201 6| Week of Monday, March 28 | #1143
Have you gotten fed up with the whole election process already this cycle? I know. The presidential primary season has been very hard to take at times. We seem to have reached a new level—or maybe better put—a new low—in the conduct of candidates—or at least some candidates. Even our state level races often leave us scratching our heads in disbelief today.
In the midst of all this, and with a major election looming next Tuesday, April 5, Christians often wonder if participating in the election process really matters or is just a waste of time. Today, I am reminding you that our form of representative government that is imminently dependent on elections to work right, admittedly does get messy. But you wouldn’t like the alternatives either, trust me. Until and unless we as Christians have more influence, I don’t expect things to markedly improve. So I ask you to please consider the following reasons why it is important and why it is right for us as Christians to vote, even when the process seems utterly distasteful.
Our citizenship is a stewardship, because for the believer all of life is stewardship.
God gave us a form of government that allows us to have a voice in who becomes our elected, governing officials. Elected officials determine how (or if) laws are enforced and what laws are passed. Laws directly impact our families and our churches. Why would we not want to vote for representatives who most likely will enact and enforce good laws?
In I Timothy 2, verses 1 and 2, we are commanded to pray for kings and for all that are in authority that we might lead quiet and peaceable lives. What we are commanded to pray for we may safely assume we are allowed to work for, which would include voting for authorities who will allow us to live out our faith.
The Christian worldview is true, and it is the truth that sets people free. For the well-being of our children and of our neighbors, it is vital that, as much as possible, we vote for people who believe in objective moral truth and who will promote and protect truth legislatively.
Elected officials determine how our tax dollars are spent. A very direct way to influence how your tax dollars are used is by voting. Again, is this not a matter of good stewardship?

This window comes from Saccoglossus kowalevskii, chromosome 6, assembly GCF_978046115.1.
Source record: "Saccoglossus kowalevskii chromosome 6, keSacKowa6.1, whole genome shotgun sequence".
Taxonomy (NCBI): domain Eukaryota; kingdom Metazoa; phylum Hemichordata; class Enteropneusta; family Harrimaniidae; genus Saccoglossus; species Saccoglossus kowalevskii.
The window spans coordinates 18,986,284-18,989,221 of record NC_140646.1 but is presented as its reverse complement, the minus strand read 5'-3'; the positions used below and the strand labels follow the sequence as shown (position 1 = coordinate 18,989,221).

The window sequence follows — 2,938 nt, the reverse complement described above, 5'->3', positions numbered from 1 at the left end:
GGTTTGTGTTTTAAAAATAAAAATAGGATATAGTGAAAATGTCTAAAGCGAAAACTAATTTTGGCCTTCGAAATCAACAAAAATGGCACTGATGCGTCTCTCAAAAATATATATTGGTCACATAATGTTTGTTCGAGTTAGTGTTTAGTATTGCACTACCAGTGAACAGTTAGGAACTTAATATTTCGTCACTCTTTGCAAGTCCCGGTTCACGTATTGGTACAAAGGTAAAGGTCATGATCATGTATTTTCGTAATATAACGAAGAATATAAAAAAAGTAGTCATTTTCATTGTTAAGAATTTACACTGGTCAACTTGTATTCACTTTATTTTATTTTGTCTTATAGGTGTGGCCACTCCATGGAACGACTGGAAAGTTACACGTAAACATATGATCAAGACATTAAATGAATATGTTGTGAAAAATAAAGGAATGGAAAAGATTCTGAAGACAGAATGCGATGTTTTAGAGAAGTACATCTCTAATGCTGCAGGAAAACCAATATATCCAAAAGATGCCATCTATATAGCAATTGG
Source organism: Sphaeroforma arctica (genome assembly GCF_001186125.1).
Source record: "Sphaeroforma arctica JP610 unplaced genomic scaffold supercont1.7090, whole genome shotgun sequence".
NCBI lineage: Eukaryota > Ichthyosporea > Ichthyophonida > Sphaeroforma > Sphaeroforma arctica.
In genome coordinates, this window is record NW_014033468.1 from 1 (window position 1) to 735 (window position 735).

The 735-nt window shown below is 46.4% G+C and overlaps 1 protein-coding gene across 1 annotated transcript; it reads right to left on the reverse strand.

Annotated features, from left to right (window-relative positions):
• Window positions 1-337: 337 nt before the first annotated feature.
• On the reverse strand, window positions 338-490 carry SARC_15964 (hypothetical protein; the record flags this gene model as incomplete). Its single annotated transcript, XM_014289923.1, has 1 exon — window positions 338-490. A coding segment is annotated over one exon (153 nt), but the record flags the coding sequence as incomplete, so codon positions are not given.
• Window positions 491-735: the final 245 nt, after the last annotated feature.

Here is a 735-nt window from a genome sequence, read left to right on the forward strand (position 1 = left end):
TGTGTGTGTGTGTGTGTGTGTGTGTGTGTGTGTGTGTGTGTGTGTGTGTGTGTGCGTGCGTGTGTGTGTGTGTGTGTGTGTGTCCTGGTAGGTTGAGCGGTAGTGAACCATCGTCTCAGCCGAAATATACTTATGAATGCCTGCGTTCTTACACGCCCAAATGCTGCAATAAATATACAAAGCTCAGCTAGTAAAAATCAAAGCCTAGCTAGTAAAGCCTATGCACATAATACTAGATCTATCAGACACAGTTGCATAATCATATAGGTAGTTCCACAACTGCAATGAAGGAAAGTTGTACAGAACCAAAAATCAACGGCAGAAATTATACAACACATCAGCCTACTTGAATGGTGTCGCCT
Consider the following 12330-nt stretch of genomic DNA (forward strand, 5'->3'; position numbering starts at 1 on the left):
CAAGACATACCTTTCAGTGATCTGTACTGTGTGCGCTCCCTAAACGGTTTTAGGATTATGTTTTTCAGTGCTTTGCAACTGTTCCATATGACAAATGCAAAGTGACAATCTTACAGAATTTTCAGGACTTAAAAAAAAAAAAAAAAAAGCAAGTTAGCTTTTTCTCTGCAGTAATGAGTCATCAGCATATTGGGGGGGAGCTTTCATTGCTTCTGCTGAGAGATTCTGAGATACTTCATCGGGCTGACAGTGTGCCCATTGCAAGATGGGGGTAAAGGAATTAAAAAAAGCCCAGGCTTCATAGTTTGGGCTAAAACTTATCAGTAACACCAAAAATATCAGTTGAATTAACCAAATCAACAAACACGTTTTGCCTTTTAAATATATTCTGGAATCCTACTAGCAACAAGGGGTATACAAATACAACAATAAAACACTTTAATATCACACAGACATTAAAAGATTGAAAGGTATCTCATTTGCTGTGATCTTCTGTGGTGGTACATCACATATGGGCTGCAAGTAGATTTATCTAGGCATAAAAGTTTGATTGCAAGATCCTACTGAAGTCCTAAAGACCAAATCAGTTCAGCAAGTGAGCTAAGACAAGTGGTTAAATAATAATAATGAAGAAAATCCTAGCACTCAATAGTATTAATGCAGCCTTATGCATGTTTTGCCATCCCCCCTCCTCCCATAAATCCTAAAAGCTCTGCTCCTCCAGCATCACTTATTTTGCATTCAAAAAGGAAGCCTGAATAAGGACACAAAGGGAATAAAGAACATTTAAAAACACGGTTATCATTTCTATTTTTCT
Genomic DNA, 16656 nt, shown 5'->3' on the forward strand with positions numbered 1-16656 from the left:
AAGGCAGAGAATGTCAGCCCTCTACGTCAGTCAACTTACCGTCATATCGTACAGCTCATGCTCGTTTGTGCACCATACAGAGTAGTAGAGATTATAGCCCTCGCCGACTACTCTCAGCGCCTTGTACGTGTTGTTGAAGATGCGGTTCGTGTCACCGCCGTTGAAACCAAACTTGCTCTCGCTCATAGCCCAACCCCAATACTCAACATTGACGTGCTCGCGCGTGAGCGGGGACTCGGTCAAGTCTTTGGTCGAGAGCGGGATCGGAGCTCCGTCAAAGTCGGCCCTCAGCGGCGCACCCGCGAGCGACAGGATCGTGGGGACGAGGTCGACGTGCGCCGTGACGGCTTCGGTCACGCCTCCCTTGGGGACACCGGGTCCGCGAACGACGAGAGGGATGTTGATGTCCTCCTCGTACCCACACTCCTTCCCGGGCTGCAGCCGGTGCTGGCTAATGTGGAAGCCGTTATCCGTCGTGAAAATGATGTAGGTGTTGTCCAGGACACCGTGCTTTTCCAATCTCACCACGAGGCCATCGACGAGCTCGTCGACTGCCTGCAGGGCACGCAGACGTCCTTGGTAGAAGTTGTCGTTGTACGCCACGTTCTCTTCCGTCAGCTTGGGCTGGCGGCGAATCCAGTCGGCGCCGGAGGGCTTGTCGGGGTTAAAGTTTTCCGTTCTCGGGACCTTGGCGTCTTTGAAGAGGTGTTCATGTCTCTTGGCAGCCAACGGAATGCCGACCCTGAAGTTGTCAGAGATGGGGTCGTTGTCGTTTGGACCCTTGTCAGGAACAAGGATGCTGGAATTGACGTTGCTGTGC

Whenever possible, believers should vote for individuals who will support or at least protect crucial biblical values, such as the sanctity of life and the value of marriage and family done God’s way, or at the very least for those who will not work overtly against these things.
Someone defended their lack of involvement recently by saying, “this world is not our home.” It is true that it is not our home ultimately, but it is our home for now. We are called to be salt and light, to make a difference in this world, not just for the good of our families but for the good of all people.
When we vote, we fulfill one of our roles as good citizens, and trust God for the outcome. We do our part, and God will do His.
Whenever possible we encourage you to vote for individuals who have a track record of consistently standing for the sanctity of life, for the importance of married mom and dad families and for the defense of religious liberty. We encourage you to carefully consider how your biblical values inform your election choices.
Next Tuesday, April 5 is election day in Wisconsin. Early voting has already begun and will be available through this Friday, April 1. You and I are being given the opportunity to vote for a Wisconsin Supreme Court Justice, with incumbent Rebecca Bradley taking on challenger JoAnne Kloppenburg. We will also being voting on a host of local offices—offices that have a great impact on us and our families. In addition, we will cast our ballot for a candidate running for the President of the United States. Visit wifamilycouncil.org for information on the Supreme Court candidates and the presidential candidates. Visit myvote.wi.gov to see your specific sample ballot, complete with all your local races.
Regardless of how mess the process, we as Believers, Christ-followers, must be willing to do our part. Dereliction of duty is reprehensible—even when the duty is tough. Do your part—and encourage others to join you—by voting in this April 5 election.
This is Julaine Appling for Wisconsin Family Council reminding you the prophet Hosea said, “My people are destroyed for lack of knowledge.”